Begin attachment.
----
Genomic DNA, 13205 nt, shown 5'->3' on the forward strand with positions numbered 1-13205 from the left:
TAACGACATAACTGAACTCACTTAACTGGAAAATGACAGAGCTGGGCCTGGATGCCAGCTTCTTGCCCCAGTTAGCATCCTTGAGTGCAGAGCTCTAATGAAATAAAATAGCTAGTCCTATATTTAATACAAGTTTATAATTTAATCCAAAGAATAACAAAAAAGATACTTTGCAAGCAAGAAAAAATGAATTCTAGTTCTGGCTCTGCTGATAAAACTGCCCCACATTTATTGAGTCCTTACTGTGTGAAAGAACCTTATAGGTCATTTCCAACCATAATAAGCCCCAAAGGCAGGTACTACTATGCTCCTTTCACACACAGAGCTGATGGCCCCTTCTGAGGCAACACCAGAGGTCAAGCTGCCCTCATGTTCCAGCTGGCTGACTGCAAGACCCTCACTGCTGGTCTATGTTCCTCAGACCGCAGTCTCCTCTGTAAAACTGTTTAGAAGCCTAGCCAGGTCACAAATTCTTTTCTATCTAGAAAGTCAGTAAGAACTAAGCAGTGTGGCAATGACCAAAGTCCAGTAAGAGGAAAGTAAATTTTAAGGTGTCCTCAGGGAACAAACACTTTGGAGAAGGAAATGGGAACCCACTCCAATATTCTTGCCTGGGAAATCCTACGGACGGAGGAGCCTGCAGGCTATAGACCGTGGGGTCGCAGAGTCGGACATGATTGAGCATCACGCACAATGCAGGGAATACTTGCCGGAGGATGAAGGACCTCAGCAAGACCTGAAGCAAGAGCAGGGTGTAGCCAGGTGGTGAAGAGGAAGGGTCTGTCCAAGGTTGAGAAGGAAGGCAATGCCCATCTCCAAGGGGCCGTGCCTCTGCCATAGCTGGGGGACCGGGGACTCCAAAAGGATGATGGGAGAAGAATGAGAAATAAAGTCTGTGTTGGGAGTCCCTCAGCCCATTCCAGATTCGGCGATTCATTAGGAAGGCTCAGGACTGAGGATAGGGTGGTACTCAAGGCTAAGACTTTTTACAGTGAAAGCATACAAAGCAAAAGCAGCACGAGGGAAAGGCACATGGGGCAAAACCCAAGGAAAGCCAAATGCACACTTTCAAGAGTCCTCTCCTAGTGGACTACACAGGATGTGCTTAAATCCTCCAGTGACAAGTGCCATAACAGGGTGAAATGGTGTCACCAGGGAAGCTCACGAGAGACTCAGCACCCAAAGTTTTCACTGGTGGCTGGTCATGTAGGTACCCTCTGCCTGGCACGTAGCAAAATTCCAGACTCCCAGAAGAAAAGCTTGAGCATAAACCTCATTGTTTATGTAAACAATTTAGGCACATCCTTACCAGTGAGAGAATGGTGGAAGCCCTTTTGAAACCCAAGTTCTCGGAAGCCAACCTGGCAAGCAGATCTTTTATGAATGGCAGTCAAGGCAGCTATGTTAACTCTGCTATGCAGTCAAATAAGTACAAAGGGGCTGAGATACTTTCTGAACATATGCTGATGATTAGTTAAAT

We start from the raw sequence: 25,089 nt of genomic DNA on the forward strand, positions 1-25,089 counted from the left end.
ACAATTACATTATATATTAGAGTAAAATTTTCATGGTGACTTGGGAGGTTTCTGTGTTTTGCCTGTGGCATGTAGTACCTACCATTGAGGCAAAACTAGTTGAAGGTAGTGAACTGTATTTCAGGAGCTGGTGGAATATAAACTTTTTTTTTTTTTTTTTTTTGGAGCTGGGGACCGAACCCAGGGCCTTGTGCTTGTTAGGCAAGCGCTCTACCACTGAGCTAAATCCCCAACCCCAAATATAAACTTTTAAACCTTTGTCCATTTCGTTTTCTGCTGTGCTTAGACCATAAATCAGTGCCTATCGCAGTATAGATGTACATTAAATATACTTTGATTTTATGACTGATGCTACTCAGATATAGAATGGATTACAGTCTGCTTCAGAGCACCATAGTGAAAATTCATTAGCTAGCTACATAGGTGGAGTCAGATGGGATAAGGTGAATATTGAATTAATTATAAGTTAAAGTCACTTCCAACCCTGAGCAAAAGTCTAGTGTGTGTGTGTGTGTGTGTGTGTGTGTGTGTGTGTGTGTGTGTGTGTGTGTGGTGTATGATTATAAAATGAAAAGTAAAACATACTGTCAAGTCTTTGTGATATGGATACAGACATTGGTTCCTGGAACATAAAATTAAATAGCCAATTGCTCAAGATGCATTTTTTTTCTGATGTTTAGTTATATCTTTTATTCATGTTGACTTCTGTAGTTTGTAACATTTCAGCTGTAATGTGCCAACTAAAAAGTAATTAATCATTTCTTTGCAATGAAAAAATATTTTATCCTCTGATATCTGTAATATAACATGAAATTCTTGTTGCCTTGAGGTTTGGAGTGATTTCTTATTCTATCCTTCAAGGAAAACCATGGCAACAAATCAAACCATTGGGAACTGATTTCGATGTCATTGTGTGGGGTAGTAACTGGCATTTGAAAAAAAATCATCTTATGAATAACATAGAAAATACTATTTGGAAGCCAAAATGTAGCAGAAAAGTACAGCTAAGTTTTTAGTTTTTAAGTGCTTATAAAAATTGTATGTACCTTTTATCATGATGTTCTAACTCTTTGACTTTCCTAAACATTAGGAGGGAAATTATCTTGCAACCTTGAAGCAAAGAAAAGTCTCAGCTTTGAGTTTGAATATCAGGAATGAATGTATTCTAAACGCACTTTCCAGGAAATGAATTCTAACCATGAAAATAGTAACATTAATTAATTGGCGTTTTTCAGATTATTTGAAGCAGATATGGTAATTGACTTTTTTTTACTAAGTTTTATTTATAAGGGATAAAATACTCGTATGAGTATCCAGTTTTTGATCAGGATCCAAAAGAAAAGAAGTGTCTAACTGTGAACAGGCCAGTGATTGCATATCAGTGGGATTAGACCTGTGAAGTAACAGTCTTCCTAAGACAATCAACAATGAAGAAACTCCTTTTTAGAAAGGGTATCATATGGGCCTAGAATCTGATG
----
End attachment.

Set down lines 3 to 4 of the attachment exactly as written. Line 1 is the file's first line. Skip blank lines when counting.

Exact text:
We start from the raw sequence: 25,089 nt of genomic DNA on the forward strand, positions 1-25,089 counted from the left end.
ACAATTACATTATATATTAGAGTAAAATTTTCATGGTGACTTGGGAGGTTTCTGTGTTTTGCCTGTGGCATGTAGTACCTACCATTGAGGCAAAACTAGTTGAAGGTAGTGAACTGTATTTCAGGAGCTGGTGGAATATAAACTTTTTTTTTTTTTTTTTTTTGGAGCTGGGGACCGAACCCAGGGCCTTGTGCTTGTTAGGCAAGCGCTCTACCACTGAGCTAAATCCCCAACCCCAAATATAAACTTTTAAACCTTTGTCCATTTCGTTTTCTGCTGTGCTTAGACCATAAATCAGTGCCTATCGCAGTATAGATGTACATTAAATATACTTTGATTTTATGACTGATGCTACTCAGATATAGAATGGATTACAGTCTGCTTCAGAGCACCATAGTGAAAATTCATTAGCTAGCTACATAGGTGGAGTCAGATGGGATAAGGTGAATATTGAATTAATTATAAGTTAAAGTCACTTCCAACCCTGAGCAAAAGTCTAGTGTGTGTGTGTGTGTGTGTGTGTGTGTGTGTGTGTGTGTGTGTGTGTGTGTGGTGTATGATTATAAAATGAAAAGTAAAACATACTGTCAAGTCTTTGTGATATGGATACAGACATTGGTTCCTGGAACATAAAATTAAATAGCCAATTGCTCAAGATGCATTTTTTTTCTGATGTTTAGTTATATCTTTTATTCATGTTGACTTCTGTAGTTTGTAACATTTCAGCTGTAATGTGCCAACTAAAAAGTAATTAATCATTTCTTTGCAATGAAAAAATATTTTATCCTCTGATATCTGTAATATAACATGAAATTCTTGTTGCCTTGAGGTTTGGAGTGATTTCTTATTCTATCCTTCAAGGAAAACCATGGCAACAAATCAAACCATTGGGAACTGATTTCGATGTCATTGTGTGGGGTAGTAACTGGCATTTGAAAAAAAATCATCTTATGAATAACATAGAAAATACTATTTGGAAGCCAAAATGTAGCAGAAAAGTACAGCTAAGTTTTTAGTTTTTAAGTGCTTATAAAAATTGTATGTACCTTTTATCATGATGTTCTAACTCTTTGACTTTCCTAAACATTAGGAGGGAAATTATCTTGCAACCTTGAAGCAAAGAAAAGTCTCAGCTTTGAGTTTGAATATCAGGAATGAATGTATTCTAAACGCACTTTCCAGGAAATGAATTCTAACCATGAAAATAGTAACATTAATTAATTGGCGTTTTTCAGATTATTTGAAGCAGATATGGTAATTGACTTTTTTTTACTAAGTTTTATTTATAAGGGATAAAATACTCGTATGAGTATCCAGTTTTTGATCAGGATCCAAAAGAAAAGAAGTGTCTAACTGTGAACAGGCCAGTGATTGCATATCAGTGGGATTAGACCTGTGAAGTAACAGTCTTCCTAAGACAATCAACAATGAAGAAACTCCTTTTTAGAAAGGGTATCATATGGGCCTAGAATCTGATG